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Tue August 13, 2013
'Whitey' Bulger Found Guilty of Murder, Racketeering
Originally published on Thu August 15, 2013 2:59 am
DAVID GREENE, HOST:
This is MORNING EDITION from NPR News. Good morning. I'm David Greene.
RENEE MONTAGNE, HOST:
And I'm Renee Montagne. James "Whitey" Bulger - the mobster who once reigned over Boston's underworld - was found guilty yesterday on 31 of 32 counts in a federal racketeering indictment. The laundry list of allegations against him included murder, extortion and illegal gun possession. The verdict came after a 20-year quest to bring the gangster to justice. From member station WBUR in Boston, Asma Khalid reports.
ASMA KHALID, BYLINE: After the verdict was read and the courtroom emptied, U.S. Attorney Carmen Ortiz basked in the government's victory.
CARMEN ORTIZ: Today is a day that many in this city thought would never come.
KHALID: And, she's right. Many Bostonians never thought Bulger would face a day in court for his crimes. He went on the run in 1994. He evaded capture for years, until 2011 when he was caught in his Santa Monica, California, apartment living under a fake name. He was brought back to face trial.
This was never a murder case, but the government tried to prove that Bulger killed 19 people. The names of the alleged victims were individually listed in the indictment as racketeering acts under one of the charges. Despite all the effort from the prosecution, the jury only found Bulger responsible for 11 of those 19 murders.
Pat Donahue's husband Michael Donahue was one of those 11. He was killed just a few hundred yards from the courthouse where this verdict came down. Donahue has religiously attended this trial, and she was relieved to hear Bulger was responsible for her husband's murder.
PAT DONAHUE: I think there was justice today, for me, maybe not for some other victims.
KHALID: One of those other victims she's referring to is William O'Brien. He was murdered in March 1973. The jury said there was not enough evidence to find that Bulger was responsible for O'Brien's murder. After the verdict, his son, Billy O'Brien sounded frustrated.
BILLY O'BRIEN: My father just got murdered 40 years later, again today, in this courtroom. That prosecution dropped the ball. That jury should be ashamed of themselves.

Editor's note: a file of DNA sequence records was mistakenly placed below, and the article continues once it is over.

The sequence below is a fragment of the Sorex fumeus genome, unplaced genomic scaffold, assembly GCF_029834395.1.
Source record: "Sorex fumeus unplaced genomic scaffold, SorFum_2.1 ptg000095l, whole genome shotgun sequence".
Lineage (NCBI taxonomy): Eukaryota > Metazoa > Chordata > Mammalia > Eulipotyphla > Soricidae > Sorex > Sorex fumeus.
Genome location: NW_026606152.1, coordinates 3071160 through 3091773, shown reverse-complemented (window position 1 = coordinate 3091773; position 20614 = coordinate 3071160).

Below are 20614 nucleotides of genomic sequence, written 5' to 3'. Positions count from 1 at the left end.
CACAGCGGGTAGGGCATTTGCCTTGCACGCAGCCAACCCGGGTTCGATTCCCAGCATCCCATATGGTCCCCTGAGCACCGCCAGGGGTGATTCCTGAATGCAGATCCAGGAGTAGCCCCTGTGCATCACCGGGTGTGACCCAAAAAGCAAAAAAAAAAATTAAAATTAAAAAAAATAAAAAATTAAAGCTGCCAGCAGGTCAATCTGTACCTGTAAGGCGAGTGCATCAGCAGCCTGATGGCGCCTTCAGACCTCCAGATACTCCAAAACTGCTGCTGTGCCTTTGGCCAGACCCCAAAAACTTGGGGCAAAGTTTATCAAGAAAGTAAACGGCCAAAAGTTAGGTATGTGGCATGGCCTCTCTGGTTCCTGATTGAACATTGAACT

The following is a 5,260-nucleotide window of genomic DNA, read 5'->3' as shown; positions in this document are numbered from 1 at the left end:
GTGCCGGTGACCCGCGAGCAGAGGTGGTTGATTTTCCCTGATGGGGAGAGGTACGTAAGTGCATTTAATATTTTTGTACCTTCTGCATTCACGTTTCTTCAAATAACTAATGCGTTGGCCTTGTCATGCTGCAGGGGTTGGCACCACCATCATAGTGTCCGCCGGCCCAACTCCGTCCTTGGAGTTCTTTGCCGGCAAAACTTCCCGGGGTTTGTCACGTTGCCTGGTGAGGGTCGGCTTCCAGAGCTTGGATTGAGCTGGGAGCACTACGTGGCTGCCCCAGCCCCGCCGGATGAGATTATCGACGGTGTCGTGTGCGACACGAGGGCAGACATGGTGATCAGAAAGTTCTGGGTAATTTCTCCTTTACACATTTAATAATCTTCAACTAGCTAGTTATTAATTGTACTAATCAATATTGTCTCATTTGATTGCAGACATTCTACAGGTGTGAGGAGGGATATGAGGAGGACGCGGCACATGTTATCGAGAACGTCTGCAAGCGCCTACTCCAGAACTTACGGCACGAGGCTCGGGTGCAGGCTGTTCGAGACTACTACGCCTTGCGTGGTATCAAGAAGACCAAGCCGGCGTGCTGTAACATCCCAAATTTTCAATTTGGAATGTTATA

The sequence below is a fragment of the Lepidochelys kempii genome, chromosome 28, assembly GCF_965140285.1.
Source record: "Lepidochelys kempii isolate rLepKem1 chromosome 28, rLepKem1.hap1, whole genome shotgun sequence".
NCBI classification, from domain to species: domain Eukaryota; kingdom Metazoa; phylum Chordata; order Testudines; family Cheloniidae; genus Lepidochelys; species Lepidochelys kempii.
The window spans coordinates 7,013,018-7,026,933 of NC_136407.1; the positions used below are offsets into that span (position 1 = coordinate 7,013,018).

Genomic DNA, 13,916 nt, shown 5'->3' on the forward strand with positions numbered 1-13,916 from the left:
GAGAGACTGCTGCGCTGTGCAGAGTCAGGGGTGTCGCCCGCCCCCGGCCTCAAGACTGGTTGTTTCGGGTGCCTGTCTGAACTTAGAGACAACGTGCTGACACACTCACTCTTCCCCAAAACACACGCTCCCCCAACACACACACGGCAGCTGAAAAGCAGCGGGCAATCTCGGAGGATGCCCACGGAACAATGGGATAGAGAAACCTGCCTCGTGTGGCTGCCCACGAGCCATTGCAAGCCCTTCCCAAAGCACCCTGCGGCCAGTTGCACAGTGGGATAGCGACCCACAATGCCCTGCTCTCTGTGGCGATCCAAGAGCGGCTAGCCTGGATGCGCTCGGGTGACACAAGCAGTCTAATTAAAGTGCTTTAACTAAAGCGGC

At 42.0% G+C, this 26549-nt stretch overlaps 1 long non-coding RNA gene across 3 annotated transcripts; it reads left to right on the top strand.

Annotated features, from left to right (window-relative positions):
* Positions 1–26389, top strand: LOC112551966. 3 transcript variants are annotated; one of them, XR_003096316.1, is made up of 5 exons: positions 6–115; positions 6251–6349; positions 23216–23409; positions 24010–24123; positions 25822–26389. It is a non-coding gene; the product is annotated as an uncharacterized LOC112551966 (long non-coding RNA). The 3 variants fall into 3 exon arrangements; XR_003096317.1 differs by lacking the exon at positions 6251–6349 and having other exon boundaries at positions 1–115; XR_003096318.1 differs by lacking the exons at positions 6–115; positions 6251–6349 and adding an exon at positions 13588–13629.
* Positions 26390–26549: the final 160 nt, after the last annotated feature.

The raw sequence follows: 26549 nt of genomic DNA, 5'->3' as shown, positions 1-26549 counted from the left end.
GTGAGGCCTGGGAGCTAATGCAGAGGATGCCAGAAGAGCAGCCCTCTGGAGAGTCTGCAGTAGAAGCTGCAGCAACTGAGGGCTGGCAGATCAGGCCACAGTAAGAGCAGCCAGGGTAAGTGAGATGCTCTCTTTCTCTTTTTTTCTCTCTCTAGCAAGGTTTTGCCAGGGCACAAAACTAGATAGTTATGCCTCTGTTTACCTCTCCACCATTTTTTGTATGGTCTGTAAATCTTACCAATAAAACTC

KHALID: The prosecution built its case against Bulger through the testimony of some slimy characters, men who'd confessed to murder, but struck deals with the government. They agreed to testify against Bulger in exchange for a more lenient punishment. The government has faced criticism for making those deals. But, after the verdict, U.S. Attorney Carmen Ortiz defended that decision.
ORTIZ: Unfortunately, when you're prosecuting individuals like Mr. Bulger, he's not hanging around with the utmost and upstanding citizens of the community. He's hanging around with people that are just like him, and so we need to do what we have to do, unfortunately, to get to the bottom of it.
KHALID: Ortiz insisted the government did the best it could. Defense attorney J.W. Carney said one of Bulger's goals for this trial was for the public to realize the depth of government corruption.
J.W. CARNEY: I think at the end of a person's life, when people think he is the only bad person in the courtroom, it's important to show that's not true, and that he was allowed to be the leader of the organized crime in Boston for 25 years because law enforcement was corrupt.
KHALID: According to Carney, this trial put the government's faults front and center. And, that was a victory for the defense. During Bulger's heyday, multiple FBI agents accepted gifts from the mobster. In return, Bulger claimed he was given a green light. But that immunity defense was banned in the courtroom. Bulger's lawyers have already said they plan to appeal because he was not allowed to use that defense strategy.
The government maintains that nobody is given a license to kill. For now, Bulger is locked up in Plymouth, Massachusetts. He is likely to stay in prison for the rest of his life. For NPR News, I'm Asma Khalid in Boston. Transcript provided by NPR, Copyright NPR.